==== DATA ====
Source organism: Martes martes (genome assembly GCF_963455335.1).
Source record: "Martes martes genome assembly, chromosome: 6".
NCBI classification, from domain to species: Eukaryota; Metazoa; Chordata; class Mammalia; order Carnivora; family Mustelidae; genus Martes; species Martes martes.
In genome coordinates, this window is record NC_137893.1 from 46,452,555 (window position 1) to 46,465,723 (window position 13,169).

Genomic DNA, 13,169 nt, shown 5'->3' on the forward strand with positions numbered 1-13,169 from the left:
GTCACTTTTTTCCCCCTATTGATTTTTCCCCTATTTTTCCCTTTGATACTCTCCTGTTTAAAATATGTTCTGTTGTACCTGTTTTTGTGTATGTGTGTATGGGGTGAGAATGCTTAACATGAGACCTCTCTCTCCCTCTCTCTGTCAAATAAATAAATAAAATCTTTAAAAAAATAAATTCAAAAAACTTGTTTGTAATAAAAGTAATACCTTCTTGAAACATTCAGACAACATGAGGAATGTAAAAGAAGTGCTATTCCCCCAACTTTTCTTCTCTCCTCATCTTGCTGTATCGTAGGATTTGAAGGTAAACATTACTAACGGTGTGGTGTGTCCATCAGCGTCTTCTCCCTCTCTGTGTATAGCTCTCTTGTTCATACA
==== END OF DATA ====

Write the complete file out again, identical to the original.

Source organism: Martes martes (genome assembly GCF_963455335.1).
Source record: "Martes martes genome assembly, chromosome: 6".
NCBI classification, from domain to species: Eukaryota; Metazoa; Chordata; class Mammalia; order Carnivora; family Mustelidae; genus Martes; species Martes martes.
In genome coordinates, this window is record NC_137893.1 from 46,452,555 (window position 1) to 46,465,723 (window position 13,169).

Genomic DNA, 13,169 nt, shown 5'->3' on the forward strand with positions numbered 1-13,169 from the left:
GTCACTTTTTTCCCCCTATTGATTTTTCCCCTATTTTTCCCTTTGATACTCTCCTGTTTAAAATATGTTCTGTTGTACCTGTTTTTGTGTATGTGTGTATGGGGTGAGAATGCTTAACATGAGACCTCTCTCTCCCTCTCTCTGTCAAATAAATAAATAAAATCTTTAAAAAAATAAATTCAAAAAACTTGTTTGTAATAAAAGTAATACCTTCTTGAAACATTCAGACAACATGAGGAATGTAAAAGAAGTGCTATTCCCCCAACTTTTCTTCTCTCCTCATCTTGCTGTATCGTAGGATTTGAAGGTAAACATTACTAACGGTGTGGTGTGTCCATCAGCGTCTTCTCCCTCTCTGTGTATAGCTCTCTTGTTCATACA